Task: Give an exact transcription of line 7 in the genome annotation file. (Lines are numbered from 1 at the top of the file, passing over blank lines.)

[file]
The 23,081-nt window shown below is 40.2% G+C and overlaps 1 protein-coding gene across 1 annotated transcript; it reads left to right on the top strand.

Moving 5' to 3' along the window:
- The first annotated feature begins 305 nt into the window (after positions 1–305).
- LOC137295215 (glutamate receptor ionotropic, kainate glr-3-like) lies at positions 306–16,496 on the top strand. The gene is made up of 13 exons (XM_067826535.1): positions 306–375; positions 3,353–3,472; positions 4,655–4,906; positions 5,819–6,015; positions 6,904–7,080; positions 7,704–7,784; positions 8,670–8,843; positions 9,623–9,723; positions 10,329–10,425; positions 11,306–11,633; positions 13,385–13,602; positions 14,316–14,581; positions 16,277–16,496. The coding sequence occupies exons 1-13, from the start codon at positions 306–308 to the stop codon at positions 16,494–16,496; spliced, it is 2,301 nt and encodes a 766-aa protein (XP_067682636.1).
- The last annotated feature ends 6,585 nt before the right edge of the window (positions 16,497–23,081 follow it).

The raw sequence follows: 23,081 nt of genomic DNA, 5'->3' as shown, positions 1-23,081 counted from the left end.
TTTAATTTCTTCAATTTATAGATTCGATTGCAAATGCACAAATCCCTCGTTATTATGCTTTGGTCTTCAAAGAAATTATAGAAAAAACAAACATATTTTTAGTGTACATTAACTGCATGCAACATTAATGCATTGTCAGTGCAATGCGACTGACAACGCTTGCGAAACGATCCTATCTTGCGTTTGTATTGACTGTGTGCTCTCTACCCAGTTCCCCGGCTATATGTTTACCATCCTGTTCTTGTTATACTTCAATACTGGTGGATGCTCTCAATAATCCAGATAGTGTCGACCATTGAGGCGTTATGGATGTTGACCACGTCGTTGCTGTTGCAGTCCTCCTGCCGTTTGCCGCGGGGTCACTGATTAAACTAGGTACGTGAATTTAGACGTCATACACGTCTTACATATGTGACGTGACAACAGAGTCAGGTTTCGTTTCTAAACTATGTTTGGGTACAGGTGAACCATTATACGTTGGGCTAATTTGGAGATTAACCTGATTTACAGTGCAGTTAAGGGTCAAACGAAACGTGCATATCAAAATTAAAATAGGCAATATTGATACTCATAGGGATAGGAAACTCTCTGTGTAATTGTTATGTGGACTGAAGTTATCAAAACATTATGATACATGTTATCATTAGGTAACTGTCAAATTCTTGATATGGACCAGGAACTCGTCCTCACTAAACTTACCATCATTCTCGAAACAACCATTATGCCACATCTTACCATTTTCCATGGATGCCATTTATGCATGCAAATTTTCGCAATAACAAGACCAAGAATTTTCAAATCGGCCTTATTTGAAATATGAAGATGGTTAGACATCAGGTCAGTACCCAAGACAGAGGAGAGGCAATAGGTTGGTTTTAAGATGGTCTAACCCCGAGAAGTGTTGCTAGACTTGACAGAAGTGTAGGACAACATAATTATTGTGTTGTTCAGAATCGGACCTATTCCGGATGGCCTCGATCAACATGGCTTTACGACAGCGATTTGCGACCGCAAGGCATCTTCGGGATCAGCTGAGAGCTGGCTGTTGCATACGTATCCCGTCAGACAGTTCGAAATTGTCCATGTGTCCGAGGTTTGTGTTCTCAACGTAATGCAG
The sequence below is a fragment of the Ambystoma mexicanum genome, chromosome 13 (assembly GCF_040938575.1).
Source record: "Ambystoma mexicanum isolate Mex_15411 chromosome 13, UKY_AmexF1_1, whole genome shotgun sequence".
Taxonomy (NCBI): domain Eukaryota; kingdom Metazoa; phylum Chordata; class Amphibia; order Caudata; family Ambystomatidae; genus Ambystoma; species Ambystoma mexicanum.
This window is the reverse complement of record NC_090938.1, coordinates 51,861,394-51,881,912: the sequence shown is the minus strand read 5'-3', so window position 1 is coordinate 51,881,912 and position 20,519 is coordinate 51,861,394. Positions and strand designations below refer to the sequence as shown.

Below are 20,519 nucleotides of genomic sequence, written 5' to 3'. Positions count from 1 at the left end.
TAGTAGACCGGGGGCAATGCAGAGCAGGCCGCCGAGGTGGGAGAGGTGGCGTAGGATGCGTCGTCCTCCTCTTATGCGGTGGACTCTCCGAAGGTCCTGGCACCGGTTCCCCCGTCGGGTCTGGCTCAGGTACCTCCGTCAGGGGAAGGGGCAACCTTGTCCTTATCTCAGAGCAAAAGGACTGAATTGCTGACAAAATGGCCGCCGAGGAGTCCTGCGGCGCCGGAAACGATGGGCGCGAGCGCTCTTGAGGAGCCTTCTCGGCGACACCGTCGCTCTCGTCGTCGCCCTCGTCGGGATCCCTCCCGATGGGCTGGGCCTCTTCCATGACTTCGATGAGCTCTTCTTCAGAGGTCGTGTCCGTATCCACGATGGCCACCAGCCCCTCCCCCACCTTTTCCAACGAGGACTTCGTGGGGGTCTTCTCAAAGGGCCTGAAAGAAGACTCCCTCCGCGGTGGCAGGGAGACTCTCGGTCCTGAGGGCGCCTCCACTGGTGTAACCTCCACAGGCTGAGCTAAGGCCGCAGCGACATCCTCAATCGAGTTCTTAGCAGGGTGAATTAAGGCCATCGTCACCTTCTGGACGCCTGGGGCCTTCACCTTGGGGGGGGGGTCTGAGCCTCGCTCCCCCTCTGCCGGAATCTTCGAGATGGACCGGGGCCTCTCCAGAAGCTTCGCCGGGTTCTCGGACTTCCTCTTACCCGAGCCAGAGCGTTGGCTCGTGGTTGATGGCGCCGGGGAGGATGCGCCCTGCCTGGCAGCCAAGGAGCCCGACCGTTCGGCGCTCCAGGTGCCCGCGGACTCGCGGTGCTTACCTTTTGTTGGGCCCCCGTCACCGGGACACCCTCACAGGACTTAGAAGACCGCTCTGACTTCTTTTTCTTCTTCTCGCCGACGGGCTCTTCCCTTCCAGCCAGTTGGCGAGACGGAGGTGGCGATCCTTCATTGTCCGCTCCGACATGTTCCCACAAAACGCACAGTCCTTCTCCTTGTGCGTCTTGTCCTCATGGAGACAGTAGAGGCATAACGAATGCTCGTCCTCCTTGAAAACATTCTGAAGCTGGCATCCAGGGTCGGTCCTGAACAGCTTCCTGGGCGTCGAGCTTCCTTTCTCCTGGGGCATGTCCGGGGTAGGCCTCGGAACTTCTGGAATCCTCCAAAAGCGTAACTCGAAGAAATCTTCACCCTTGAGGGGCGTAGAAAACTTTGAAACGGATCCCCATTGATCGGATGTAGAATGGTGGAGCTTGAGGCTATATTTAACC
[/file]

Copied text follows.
TTTAATTTCTTCAATTTATAGATTCGATTGCAAATGCACAAATCCCTCGTTATTATGCTTTGGTCTTCAAAGAAATTATAGAAAAAACAAACATATTTTTAGTGTACATTAACTGCATGCAACATTAATGCATTGTCAGTGCAATGCGACTGACAACGCTTGCGAAACGATCCTATCTTGCGTTTGTATTGACTGTGTGCTCTCTACCCAGTTCCCCGGCTATATGTTTACCATCCTGTTCTTGTTATACTTCAATACTGGTGGATGCTCTCAATAATCCAGATAGTGTCGACCATTGAGGCGTTATGGATGTTGACCACGTCGTTGCTGTTGCAGTCCTCCTGCCGTTTGCCGCGGGGTCACTGATTAAACTAGGTACGTGAATTTAGACGTCATACACGTCTTACATATGTGACGTGACAACAGAGTCAGGTTTCGTTTCTAAACTATGTTTGGGTACAGGTGAACCATTATACGTTGGGCTAATTTGGAGATTAACCTGATTTACAGTGCAGTTAAGGGTCAAACGAAACGTGCATATCAAAATTAAAATAGGCAATATTGATACTCATAGGGATAGGAAACTCTCTGTGTAATTGTTATGTGGACTGAAGTTATCAAAACATTATGATACATGTTATCATTAGGTAACTGTCAAATTCTTGATATGGACCAGGAACTCGTCCTCACTAAACTTACCATCATTCTCGAAACAACCATTATGCCACATCTTACCATTTTCCATGGATGCCATTTATGCATGCAAATTTTCGCAATAACAAGACCAAGAATTTTCAAATCGGCCTTATTTGAAATATGAAGATGGTTAGACATCAGGTCAGTACCCAAGACAGAGGAGAGGCAATAGGTTGGTTTTAAGATGGTCTAACCCCGAGAAGTGTTGCTAGACTTGACAGAAGTGTAGGACAACATAATTATTGTGTTGTTCAGAATCGGACCTATTCCGGATGGCCTCGATCAACATGGCTTTACGACAGCGATTTGCGACCGCAAGGCATCTTCGGGATCAGCTGAGAGCTGGCTGTTGCATACGTATCCCGTCAGACAGTTCGAAATTGTCCATGTGTCCGAGGTTTGTGTTCTCAACGTAATGCAG